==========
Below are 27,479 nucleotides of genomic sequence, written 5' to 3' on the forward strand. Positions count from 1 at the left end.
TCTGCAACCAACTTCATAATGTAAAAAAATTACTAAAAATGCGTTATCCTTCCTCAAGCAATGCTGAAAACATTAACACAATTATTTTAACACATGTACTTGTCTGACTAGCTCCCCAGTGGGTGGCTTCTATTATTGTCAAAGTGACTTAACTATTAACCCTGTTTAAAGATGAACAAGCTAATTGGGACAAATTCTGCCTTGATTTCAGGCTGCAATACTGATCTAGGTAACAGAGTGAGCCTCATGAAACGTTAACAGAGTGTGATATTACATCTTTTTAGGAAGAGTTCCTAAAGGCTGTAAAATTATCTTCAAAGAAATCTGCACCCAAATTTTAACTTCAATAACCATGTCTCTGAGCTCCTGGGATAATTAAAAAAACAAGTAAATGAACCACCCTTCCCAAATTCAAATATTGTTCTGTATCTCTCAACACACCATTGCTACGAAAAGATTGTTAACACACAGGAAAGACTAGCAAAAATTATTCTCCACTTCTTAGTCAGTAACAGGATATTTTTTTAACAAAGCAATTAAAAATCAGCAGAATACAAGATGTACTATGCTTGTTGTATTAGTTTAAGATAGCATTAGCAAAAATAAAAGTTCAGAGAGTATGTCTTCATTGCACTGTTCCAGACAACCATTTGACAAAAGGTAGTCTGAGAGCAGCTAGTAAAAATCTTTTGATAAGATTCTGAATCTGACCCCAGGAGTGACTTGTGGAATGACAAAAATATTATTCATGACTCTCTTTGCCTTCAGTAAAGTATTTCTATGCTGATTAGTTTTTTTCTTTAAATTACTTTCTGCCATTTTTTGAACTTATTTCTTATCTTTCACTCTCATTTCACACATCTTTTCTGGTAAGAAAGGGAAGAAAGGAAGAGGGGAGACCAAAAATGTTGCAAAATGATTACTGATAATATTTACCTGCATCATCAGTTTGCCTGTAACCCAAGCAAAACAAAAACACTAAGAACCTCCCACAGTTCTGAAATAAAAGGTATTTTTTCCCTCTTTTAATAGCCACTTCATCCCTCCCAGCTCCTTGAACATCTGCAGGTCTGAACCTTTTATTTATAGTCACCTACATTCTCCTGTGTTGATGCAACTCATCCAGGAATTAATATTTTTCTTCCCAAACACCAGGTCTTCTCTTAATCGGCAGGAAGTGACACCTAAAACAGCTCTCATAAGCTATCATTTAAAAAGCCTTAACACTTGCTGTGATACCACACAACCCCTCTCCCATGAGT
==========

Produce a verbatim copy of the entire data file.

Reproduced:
Below are 27,479 nucleotides of genomic sequence, written 5' to 3' on the forward strand. Positions count from 1 at the left end.
TCTGCAACCAACTTCATAATGTAAAAAAATTACTAAAAATGCGTTATCCTTCCTCAAGCAATGCTGAAAACATTAACACAATTATTTTAACACATGTACTTGTCTGACTAGCTCCCCAGTGGGTGGCTTCTATTATTGTCAAAGTGACTTAACTATTAACCCTGTTTAAAGATGAACAAGCTAATTGGGACAAATTCTGCCTTGATTTCAGGCTGCAATACTGATCTAGGTAACAGAGTGAGCCTCATGAAACGTTAACAGAGTGTGATATTACATCTTTTTAGGAAGAGTTCCTAAAGGCTGTAAAATTATCTTCAAAGAAATCTGCACCCAAATTTTAACTTCAATAACCATGTCTCTGAGCTCCTGGGATAATTAAAAAAACAAGTAAATGAACCACCCTTCCCAAATTCAAATATTGTTCTGTATCTCTCAACACACCATTGCTACGAAAAGATTGTTAACACACAGGAAAGACTAGCAAAAATTATTCTCCACTTCTTAGTCAGTAACAGGATATTTTTTTAACAAAGCAATTAAAAATCAGCAGAATACAAGATGTACTATGCTTGTTGTATTAGTTTAAGATAGCATTAGCAAAAATAAAAGTTCAGAGAGTATGTCTTCATTGCACTGTTCCAGACAACCATTTGACAAAAGGTAGTCTGAGAGCAGCTAGTAAAAATCTTTTGATAAGATTCTGAATCTGACCCCAGGAGTGACTTGTGGAATGACAAAAATATTATTCATGACTCTCTTTGCCTTCAGTAAAGTATTTCTATGCTGATTAGTTTTTTTCTTTAAATTACTTTCTGCCATTTTTTGAACTTATTTCTTATCTTTCACTCTCATTTCACACATCTTTTCTGGTAAGAAAGGGAAGAAAGGAAGAGGGGAGACCAAAAATGTTGCAAAATGATTACTGATAATATTTACCTGCATCATCAGTTTGCCTGTAACCCAAGCAAAACAAAAACACTAAGAACCTCCCACAGTTCTGAAATAAAAGGTATTTTTTCCCTCTTTTAATAGCCACTTCATCCCTCCCAGCTCCTTGAACATCTGCAGGTCTGAACCTTTTATTTATAGTCACCTACATTCTCCTGTGTTGATGCAACTCATCCAGGAATTAATATTTTTCTTCCCAAACACCAGGTCTTCTCTTAATCGGCAGGAAGTGACACCTAAAACAGCTCTCATAAGCTATCATTTAAAAAGCCTTAACACTTGCTGTGATACCACACAACCCCTCTCCCATGAGT